If you can’t wait or want to fill your time while you do, you can apply for the Girl Scout Destinations program that Autumn did in Tucson, AZ. The first round of applications is due Dec. 1 but applications are accepted on a rolling basis until the program is full.

 

Easy ways to STRETCH your Girl Scout Giving!

#GivingTuesday is just one week away and everyone in the Girl Scout family is gearing up for an exciting holiday season with family and friends. With Thanksgiving just two days away, there’s no better time to prepare for another very important holiday established in 2012 – #GivingTuesday! This celebration of giving back is the IDEAL time to show girls that you’re STANDING UP for them and willing to invest in their future.

Did you know that a girl’s very first resume is her Girl Scout vest? Think about it! A resume shows your skills and shares a story of victories and failures overcome. The same can be said about a Girl Scout vest brimming with badges – all showing skills Girl Scouts have learned. On #GivingTuesday you can say “I Stand Up for Girls” by investing in their future.

…Plus – for 2018 #GivingTuesday there’s an even bigger reason to give – DOUBLE YOUR DOLLAR (up to $10,000)!

In addition to the celebration of #GivingTuesday, you can give all throughout the holiday season AND year with these easy ways to give back to Girl Scouts!

 

1. Employer Match – INCREASE YOUR GIVING POWER

Did you know many employers in our region offer giving matches or volunteer incentives? When you give back, your company may support your efforts in a variety of ways! Contact your HR department to see if they offer giving matches, incentives for volunteer hours or paid volunteer time. Your financial gift or volunteer time + your company’s incentives could help us grow the giving power of our community!

Check out this list of known employers in our council who offer incentives and email rberg@gsksmo.org if your company is missing from this list!

 

2. AmazonSmiles – FREE MONEY FOR GIRLS!

What’s better than getting free money for girls? When you shop on Amazon, be sure to use AmazonSmiles girls get a special .5% back on qualifying purchases. That means every time you shop, you can feel good knowing that Amazon will make a donation to Girl Scouts! What’s better than that? Just be sure to make ALL your purchases on a web browser and use “https://smile.amazon.com” to have the purchases count.

Link: https://smile.amazon.com/ch/43-0892926

OR: visit https://smile.amazon.com and type “Girl Scouts of NE Kansas & NW Missouri” into the Charity Search.

 

3. #GivingTuesday – DOUBLE THE POWER OF YOUR DOLLAR!

If you’re planning to make a gift to Girl Scouts this holiday season, there’s truly no better time to give than #GivingTuesday (November 27, 2018). Thanks to TWO very special matches from Sylvia Wagner & E.R. Pullman and the VanBlaricum Family, all donations up to $10,000 will be MATCHED on #GivingTuesday! Learn more: www.gsksmo.org/givingtuesday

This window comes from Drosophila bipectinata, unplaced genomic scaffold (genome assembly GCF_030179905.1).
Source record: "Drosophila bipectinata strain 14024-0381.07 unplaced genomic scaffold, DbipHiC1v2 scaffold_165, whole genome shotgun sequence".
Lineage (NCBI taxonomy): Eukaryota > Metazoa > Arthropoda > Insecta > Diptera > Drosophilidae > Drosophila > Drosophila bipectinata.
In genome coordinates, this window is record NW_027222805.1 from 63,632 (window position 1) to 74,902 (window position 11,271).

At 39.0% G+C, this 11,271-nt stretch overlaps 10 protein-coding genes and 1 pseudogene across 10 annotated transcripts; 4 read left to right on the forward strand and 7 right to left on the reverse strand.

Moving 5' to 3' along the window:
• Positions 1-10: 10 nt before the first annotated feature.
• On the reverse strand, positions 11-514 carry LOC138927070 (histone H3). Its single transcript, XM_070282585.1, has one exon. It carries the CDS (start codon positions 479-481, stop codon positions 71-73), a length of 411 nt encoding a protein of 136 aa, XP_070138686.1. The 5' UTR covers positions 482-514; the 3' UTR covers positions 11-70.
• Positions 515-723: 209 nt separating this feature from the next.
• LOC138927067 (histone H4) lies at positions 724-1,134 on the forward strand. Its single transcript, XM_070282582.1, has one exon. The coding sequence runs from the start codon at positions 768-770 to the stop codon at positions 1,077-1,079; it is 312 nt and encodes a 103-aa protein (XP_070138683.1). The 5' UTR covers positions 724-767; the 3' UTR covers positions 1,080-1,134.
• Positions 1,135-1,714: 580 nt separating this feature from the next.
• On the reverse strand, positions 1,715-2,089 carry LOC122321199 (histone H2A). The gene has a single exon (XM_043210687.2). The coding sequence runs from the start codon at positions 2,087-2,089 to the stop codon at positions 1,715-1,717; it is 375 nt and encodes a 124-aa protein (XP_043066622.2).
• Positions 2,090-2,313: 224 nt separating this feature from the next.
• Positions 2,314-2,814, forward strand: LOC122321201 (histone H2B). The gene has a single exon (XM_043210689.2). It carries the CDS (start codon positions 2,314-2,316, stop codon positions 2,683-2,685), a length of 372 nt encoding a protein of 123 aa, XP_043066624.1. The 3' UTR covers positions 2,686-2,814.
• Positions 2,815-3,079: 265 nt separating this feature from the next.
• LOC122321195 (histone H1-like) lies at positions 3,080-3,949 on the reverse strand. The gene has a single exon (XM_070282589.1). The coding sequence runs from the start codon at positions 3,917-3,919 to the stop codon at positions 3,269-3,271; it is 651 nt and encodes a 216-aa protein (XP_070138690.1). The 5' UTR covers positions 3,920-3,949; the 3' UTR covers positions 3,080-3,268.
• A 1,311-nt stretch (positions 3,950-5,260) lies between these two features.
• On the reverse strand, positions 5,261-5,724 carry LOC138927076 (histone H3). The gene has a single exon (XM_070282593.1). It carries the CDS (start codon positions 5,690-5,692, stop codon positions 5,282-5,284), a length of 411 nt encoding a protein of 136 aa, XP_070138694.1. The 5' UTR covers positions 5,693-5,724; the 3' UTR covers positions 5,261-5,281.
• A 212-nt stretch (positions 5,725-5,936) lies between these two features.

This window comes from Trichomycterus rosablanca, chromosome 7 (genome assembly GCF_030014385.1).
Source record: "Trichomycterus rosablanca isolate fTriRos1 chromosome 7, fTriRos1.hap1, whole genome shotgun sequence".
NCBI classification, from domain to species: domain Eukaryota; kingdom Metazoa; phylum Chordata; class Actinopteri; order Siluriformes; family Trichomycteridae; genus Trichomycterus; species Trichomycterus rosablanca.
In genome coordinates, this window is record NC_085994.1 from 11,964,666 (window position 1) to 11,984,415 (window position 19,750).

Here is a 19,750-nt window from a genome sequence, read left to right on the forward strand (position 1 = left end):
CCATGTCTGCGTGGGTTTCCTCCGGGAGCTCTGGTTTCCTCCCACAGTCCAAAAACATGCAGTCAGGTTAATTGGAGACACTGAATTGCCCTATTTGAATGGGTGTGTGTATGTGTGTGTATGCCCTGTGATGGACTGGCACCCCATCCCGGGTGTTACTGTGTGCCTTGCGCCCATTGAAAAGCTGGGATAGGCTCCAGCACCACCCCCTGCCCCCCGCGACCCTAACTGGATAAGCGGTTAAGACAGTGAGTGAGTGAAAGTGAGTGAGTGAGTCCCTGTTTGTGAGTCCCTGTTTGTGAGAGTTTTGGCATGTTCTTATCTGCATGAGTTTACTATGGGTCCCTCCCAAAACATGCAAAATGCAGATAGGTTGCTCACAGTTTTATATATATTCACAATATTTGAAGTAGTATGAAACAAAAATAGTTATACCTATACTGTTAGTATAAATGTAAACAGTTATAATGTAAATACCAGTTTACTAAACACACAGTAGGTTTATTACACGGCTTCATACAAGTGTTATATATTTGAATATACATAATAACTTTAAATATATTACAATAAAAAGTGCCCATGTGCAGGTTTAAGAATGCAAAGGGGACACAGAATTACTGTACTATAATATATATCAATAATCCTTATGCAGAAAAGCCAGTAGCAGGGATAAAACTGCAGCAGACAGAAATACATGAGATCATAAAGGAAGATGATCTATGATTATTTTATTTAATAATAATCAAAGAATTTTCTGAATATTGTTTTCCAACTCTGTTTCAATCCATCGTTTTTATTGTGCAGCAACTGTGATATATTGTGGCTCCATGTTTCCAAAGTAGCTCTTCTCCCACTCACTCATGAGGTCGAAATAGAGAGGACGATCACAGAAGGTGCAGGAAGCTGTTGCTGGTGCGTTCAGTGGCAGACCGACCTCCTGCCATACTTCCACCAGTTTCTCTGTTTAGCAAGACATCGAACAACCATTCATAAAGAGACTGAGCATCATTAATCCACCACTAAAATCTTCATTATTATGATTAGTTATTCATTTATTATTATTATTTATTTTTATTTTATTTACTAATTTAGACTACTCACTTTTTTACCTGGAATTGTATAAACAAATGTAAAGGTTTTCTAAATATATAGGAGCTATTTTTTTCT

PS: You can give TODAY and have it qualify if you visit our #GivingTuesday page! All gifts received on THIS PAGE qualify as a #GivingTuesday Early Bird and will be matched, up to $10,000!

 

4. Join Daisy’s Circle – JOIN A NETWORK AND GROW GIVING!

Our last tip on how to make your giving dollars go even further this holiday season is to join Daisy’s Circle – GSKSMO’s monthly giving program. By joining this network of Girl Scout supporters, your monthly gift, of any size, works together with other donors to provide consistent, reliable income for girls. Plus, with opportunities to advocate and promote as a member of Daisy’s Circle, you can help us GROW THE CIRCLE! Learn more: www.daisyscircle.org

Thank you for standing up for girls this holiday season and making your giving dollars go even further! Join us on social media all day on  November 27, 2018 (#GivingTuesday) and help us advocate for girls by sharing, liking and posting (with the #GivingTuesday and #GSKSMO)!

From Girl Scouts to Nonprofit Leadership

Girl Scout Alum Dani Wiles is in her third year at William Jewell College, studying nonprofit leadership and organization. Dani was matched with us for Nonprofit Connect’s annual Shadow Day this year and after spending a day with the GSKSMO Brand & Marketing Department, she reflected on the opportunities she had as a young Girl Scout, realizing that those experiences put her on her career path she’s pursuing today.

“Leading up to kindergarten I remember telling my mom how badly I wanted to be a Girl Scout. I was a shy, outdoors-loving, and creative child. I remember wanting to be a Girl Scout because of my friend’s older sister’s involvement with the organization. The vest, the badges, the friendships, and the activities were all I could ever ask for when joining an organization at such a young age. Once I was old enough to become a Girl Scout I joined the troop at my elementary school. Joining that troop not only gave me something to talk about with my peers, but allowed me to make life-long friends with the girls! I was very lucky that my parents became heavily involved with the organization to support my dream of being a successful Girl Scout. My mom went to every troop meeting, and my Dad made phone calls to all of his friends during the cookie season! My parents’ efforts to see their child succeed didn’t go unnoticed by me. When I sold nearly the largest number of cookies in my troop, I thanked my parents first thing! To this day my mom and I still talk about how fun it was to participate in Girl Scouts.